During pregnancy, women have a temporarily suppressed immune system and physiologic changes in their lung function. These changes put pregnant women at a higher risk of respiratory problems when they contract similar viruses, such as influenza or pneumonia. OB-GYNs therefore consider pregnant women to be an at-risk group for respiratory compromise if they contract Covid-19. Additionally, preterm labor is a known risk when pregnant women contract viral illnesses such as MERS, SARS, and influenza. Preterm labor most likely results from the severity of the maternal illness and is not directly linked to the virus itself. In other words, preterm labor is not simply a result of contracting these viruses but rather dependent on the degree of illness that results.

In addition to preterm labor, OB-GYNs are concerned about a pregnant woman’s potential to pass Covid-19 to her baby during gestation. This is an example of what doctors call vertical transmission. Fortunately, data surveillance so far indicates that in utero coronavirus infections are very rare. According to the American College of Obstetricians and Gynecologists July practice advisory, “the data are reassuring that vertical transmission appears to be uncommon.”

The new data shows that babies born to women with Covid-19 demonstrate no increase in low birth weight, difficulty breathing, apnea, or respiratory infections through the first eight weeks of life.

NIH research indicates that in utero mom-to-baby transmission is rare because the placenta is missing key components the virus needs to enter the fetal circulation, namely ACE2 receptors and the TMPRSS2 enzyme. Both the ACE2 receptor and TMPRSS2 are present in the placenta but only in tiny amounts. The low levels likely explain why SARS-CoV-2 is unlikely to cross the placenta from mom to baby.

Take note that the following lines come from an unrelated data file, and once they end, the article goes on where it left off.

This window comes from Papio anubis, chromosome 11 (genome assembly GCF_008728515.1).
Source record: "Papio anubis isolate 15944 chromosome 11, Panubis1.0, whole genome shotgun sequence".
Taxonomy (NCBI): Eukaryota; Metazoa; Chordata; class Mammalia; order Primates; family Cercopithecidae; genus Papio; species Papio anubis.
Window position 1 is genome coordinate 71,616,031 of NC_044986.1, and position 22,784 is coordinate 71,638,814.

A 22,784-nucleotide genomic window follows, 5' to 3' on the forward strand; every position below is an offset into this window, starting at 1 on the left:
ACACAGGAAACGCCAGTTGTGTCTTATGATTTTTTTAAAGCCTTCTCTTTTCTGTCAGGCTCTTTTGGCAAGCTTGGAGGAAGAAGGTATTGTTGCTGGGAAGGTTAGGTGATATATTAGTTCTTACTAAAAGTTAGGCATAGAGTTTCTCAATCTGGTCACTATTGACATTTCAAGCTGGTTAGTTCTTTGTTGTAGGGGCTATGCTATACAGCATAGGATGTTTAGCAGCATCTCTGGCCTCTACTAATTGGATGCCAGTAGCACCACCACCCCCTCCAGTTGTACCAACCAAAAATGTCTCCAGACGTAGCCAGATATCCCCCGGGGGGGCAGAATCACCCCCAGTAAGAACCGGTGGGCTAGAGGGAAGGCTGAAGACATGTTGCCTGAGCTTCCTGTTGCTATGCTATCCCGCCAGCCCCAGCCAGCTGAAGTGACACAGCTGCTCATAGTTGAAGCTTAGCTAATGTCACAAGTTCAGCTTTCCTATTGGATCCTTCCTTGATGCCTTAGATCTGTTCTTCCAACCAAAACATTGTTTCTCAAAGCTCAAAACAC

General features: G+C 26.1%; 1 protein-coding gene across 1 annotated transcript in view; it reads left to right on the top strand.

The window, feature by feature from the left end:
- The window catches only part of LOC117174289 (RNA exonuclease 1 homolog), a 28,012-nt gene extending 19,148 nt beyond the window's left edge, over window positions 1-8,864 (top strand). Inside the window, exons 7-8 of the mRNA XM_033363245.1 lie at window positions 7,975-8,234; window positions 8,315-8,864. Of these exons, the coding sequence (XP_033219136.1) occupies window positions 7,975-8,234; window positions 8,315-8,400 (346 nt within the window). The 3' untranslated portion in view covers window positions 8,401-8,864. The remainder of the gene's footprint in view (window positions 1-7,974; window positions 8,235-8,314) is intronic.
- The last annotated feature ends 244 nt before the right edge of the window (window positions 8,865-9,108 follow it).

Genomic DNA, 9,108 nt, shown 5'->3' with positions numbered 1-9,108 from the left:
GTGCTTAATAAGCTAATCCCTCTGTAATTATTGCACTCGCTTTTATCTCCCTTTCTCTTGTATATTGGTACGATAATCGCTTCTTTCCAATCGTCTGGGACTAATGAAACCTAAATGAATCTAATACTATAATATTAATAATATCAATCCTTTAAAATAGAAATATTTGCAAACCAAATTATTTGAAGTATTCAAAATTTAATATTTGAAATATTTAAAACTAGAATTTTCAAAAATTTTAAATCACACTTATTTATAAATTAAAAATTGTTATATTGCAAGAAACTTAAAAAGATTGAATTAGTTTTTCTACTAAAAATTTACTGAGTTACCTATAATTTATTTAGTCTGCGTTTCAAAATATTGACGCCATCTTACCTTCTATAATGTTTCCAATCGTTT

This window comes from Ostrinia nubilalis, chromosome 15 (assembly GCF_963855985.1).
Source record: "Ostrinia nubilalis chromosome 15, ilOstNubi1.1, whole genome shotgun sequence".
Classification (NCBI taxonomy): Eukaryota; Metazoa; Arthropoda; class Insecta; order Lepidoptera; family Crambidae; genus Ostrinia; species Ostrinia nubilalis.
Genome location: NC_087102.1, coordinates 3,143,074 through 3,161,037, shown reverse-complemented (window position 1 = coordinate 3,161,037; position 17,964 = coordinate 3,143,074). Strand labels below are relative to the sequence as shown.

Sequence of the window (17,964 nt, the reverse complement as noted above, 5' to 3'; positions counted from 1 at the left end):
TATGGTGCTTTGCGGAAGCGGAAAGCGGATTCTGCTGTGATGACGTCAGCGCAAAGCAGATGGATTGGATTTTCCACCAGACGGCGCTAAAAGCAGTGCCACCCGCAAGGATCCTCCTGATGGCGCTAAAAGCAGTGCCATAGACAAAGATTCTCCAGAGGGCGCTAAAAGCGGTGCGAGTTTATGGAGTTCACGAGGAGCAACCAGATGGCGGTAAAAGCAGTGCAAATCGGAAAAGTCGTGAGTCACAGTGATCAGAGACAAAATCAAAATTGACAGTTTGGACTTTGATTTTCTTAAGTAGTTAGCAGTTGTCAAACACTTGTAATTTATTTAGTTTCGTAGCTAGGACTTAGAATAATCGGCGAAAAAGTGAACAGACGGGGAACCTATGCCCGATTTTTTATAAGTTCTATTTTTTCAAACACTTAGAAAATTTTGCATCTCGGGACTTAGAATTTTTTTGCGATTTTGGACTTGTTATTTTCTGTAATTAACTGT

Over the past few months, scientists have studied more than 1,500 cases of maternal coronavirus infections. Current management guidelines for infants born to mothers with SARS-CoV-2 are based on data from the National Registry for Surveillance and Epidemiology of Perinatal Covid-19 Infection.

Current guidelines are based on data from previous experience with maternal respiratory infections, such as SARS and MERS, combined with incoming studies on Covid-19. The PRIORITY study (Pregnancy Coronavirus Outcomes Registry), a collaborative project between researchers at UCSF and UCLA, is an ongoing effort to track outcomes of pregnant women who contract SARS-CoV-2. This data surveillance adds valuable additional infant-outcome data beyond the neonatal period to better inform management policies and guidelines.

The PRIORITY study’s first publication brings some encouraging and reassuring news to the medical community. Data indicates that infants born to Covid-19-positive mothers do well in the first six to eight weeks after birth.

The manuscript, accepted for publication in Clinical Infectious Diseases, reports the infant outcomes of 179 pregnancies complicated by Covid-19 infection compared to a control group of 84 Covid-19-negative gestations.

The PRIORITY study data showed no increase in preterm birth, NICU admission, or upper-respiratory infections. The study cohort yielded no pneumonia or lower-respiratory infection cases through the first eight weeks of life.

Thank you to Elemental for publishing this article on Medium.

Blog Author: Dr. Jeff Livingston 

Main Blog Photo By: Carolyn Cole/Los Angeles Times/Getty Images